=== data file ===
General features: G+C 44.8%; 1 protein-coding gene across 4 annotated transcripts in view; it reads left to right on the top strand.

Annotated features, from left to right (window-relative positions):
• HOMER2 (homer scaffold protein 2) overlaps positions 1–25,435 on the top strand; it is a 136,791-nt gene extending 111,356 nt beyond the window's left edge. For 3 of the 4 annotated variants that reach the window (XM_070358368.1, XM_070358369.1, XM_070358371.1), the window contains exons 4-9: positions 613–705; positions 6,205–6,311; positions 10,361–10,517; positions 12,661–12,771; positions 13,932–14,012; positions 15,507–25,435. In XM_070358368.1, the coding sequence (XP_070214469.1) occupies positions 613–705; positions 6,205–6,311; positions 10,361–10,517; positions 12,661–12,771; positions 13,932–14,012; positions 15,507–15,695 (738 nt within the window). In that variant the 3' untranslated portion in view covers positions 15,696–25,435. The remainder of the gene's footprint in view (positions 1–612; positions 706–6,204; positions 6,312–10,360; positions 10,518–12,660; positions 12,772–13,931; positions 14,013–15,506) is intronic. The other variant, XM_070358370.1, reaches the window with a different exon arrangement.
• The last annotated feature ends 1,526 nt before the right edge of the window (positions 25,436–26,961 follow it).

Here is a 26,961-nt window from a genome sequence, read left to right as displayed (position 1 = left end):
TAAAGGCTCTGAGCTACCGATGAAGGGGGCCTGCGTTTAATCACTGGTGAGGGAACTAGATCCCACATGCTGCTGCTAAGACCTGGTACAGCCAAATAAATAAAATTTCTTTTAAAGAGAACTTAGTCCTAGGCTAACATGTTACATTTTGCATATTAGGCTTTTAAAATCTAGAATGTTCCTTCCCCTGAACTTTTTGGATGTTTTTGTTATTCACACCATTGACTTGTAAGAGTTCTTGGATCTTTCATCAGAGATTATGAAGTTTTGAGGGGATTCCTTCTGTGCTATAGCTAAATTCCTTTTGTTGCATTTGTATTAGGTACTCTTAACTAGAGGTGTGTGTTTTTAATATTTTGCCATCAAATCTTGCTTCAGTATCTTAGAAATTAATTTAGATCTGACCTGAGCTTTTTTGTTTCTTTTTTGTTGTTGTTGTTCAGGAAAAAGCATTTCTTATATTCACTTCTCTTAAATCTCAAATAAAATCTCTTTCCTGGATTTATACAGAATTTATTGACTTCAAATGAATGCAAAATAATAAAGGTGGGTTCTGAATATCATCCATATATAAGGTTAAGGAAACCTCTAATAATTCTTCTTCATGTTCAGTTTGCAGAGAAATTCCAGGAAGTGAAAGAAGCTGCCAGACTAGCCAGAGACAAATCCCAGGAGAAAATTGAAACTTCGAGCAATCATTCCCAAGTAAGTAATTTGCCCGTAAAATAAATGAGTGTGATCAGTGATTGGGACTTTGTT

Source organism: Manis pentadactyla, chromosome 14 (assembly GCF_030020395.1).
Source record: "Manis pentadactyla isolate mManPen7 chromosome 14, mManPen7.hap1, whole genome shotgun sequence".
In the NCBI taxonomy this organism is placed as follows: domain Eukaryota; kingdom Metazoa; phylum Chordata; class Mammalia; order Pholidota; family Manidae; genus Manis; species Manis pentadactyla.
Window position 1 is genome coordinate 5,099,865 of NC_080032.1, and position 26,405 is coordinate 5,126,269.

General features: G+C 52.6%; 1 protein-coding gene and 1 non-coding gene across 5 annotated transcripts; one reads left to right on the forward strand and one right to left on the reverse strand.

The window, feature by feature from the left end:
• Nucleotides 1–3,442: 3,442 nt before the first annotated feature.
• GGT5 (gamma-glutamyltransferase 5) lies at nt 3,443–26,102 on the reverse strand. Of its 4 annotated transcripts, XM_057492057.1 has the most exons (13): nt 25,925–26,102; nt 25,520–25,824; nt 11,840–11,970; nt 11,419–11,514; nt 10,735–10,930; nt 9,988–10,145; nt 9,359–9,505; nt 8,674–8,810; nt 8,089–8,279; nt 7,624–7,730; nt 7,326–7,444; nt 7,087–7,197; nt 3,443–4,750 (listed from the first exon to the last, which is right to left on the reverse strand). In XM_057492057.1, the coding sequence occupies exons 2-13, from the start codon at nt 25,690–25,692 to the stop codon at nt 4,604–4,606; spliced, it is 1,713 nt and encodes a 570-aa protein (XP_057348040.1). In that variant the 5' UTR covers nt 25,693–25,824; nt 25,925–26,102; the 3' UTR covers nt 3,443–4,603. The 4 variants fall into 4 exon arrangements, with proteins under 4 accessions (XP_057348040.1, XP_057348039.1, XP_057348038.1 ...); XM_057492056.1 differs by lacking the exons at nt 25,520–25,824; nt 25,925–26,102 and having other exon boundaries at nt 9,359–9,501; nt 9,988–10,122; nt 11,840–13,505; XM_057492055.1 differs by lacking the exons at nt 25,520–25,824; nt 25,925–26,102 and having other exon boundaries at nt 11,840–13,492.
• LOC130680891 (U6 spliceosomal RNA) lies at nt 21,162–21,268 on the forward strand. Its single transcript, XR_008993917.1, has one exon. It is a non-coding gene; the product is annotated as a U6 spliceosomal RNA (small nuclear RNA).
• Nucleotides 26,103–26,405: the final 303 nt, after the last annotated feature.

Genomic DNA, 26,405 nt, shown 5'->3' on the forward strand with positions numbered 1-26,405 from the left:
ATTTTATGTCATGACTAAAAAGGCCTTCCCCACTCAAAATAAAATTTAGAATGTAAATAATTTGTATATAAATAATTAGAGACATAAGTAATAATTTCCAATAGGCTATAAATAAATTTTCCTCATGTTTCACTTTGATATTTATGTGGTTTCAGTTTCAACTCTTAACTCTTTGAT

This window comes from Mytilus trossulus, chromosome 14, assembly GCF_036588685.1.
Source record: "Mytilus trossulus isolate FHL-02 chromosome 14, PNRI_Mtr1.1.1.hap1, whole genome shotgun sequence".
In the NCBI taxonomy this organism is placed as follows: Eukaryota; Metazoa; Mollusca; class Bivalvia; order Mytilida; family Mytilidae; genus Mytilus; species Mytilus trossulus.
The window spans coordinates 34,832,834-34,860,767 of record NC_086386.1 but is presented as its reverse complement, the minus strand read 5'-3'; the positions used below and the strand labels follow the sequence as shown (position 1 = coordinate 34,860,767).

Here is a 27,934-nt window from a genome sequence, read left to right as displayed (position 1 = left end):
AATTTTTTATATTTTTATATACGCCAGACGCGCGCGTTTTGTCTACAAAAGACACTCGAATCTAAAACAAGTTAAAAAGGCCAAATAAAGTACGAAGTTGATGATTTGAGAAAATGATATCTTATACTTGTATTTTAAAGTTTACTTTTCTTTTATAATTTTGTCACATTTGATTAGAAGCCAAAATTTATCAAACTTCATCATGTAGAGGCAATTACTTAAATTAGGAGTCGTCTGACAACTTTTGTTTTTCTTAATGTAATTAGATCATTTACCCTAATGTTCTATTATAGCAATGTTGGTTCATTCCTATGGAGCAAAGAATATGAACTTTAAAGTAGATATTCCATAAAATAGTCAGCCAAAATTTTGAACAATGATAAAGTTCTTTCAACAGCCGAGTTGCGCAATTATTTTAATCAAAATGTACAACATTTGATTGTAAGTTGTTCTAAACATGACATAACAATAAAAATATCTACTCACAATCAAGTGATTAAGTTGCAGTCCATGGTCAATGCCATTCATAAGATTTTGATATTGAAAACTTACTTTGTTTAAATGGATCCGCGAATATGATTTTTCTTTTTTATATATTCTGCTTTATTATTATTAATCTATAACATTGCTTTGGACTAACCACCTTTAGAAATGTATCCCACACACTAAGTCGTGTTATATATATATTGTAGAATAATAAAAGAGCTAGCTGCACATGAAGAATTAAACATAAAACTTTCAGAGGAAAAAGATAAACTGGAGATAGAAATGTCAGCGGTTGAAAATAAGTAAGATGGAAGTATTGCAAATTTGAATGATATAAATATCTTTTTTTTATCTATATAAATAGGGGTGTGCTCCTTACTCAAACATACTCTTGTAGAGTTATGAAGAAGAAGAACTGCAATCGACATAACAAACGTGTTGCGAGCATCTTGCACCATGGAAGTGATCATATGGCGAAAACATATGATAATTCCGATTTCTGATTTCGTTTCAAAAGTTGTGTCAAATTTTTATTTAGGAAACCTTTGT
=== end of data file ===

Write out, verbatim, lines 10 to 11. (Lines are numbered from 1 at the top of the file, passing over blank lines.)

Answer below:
Window position 1 is genome coordinate 5,099,865 of NC_080032.1, and position 26,405 is coordinate 5,126,269.

General features: G+C 52.6%; 1 protein-coding gene and 1 non-coding gene across 5 annotated transcripts; one reads left to right on the forward strand and one right to left on the reverse strand.